There was a similar if even more virulent move in the silver pits.
What's paper have to do with it? "Paper gold" means the move was done with promises to deliver gold, not with actual physical gold itself. Which is what makes the failure of ABN AMRO to deliver promised gold—and the U.S. Mint suspenting precious coin sales—very interesting indeed.
It's directly analagous to the beginning of an old fashioned run on a bank where the bank was unable to redeem its "Redeemable in Gold on Demand" dollars—the only Constitutional kind—because they'd printed those redeemable I.O.U.s for more gold than they actually had. If anyone else had done that, it would be called "counterfeiting."
And because the banks are so interconnected, this isn't just a run on ABN AMRO.
AND maybe the repatriation movement, besides being interesting, is the straw that lit the fuse as Venezuela, Gremany, probably Holland, and perhaps some other countries are repatriating their gold which has been theoretically stored in the valuts beneath the Federal Reserve Bank of New York—made famous in Die Hard With a Vengeance, the third movie in the series. Mexico, with about 95% of it's gold reserves in New York and The Bank of England, is also beginning to repatriate "its" gold.
The real tell for anyone who doesn't believe in this sort of thing is that even the experts all remark on how unusual it is. For example, according to CNBC's Sharon Epperson, "The volatility that [the NYMEX futures traders] are seeing right now in the gold market, they say, is unprecedented in the last twenty, thirty, forty years they've been trading." Likewise renown analyst and long-time market observer Dennis Gartman remarked on CNBC, April 15, 2013, —"In 40 years observing the gold market, I've never seen anything like this."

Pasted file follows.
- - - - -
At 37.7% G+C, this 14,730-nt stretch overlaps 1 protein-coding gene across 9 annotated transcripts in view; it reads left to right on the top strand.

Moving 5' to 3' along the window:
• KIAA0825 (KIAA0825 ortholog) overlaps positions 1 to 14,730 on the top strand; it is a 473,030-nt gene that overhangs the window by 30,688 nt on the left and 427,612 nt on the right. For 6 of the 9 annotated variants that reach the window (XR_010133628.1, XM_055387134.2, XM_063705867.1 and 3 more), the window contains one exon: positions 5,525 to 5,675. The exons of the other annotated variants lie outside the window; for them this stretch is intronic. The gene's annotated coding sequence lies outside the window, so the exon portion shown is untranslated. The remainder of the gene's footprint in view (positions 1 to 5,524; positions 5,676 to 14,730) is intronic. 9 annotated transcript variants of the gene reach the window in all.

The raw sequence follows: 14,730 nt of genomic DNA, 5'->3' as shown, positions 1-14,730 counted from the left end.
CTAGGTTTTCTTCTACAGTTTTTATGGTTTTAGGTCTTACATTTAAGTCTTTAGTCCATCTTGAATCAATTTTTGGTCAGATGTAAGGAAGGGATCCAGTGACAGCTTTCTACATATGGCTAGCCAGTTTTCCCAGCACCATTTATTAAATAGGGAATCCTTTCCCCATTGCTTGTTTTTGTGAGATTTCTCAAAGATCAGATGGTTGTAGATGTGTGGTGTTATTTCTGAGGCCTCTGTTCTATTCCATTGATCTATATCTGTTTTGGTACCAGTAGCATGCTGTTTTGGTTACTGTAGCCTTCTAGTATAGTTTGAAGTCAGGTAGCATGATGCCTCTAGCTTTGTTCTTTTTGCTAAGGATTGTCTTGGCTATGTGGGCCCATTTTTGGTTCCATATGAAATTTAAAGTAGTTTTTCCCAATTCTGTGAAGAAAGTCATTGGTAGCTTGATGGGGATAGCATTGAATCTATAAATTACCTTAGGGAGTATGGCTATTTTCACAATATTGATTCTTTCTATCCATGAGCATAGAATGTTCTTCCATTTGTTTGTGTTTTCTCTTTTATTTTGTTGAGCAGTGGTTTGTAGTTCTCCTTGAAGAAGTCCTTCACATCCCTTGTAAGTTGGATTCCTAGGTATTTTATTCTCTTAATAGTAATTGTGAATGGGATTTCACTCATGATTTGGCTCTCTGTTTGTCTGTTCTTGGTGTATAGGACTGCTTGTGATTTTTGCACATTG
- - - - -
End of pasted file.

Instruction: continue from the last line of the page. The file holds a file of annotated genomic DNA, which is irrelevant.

That's what it now takes to get folks' attention, and clearly this hasn't been lost ol those engineering such events these days. And remember, when the government does it, it's not a conspiracy, it's a plan.
"NOMURA says it's running out of superlatives to describe the gold action yesterday."—Carl Quintanilla, CNBC, April 16, 2013, 09:40:40
History? That was when France, a few other countries, and most importantly, the markets, called Uncle Scam's Bretton-Woods "London Gold Pool" paper-gold bluff by taking delivery of actual physical gold from the U.S. and its other eight dragooned central banks. In stupidly trying to again raise the market bet and cap the price of gold, Uncle airlifted a bunch of gold to London, ultimately collapsing the floor of one storage vault. But that was all to no avail. Being caught with its counterfeit shorts down, finally, on August 15, 1971, with Executive Order 11615, Nixon "closed the gold window," thus abrogating the international convertibility of the U.S. dollar to gold and finalizing the biggest default in history. So far.
So, trashing gold—as long as possible—is business as usual.
But there are consequences—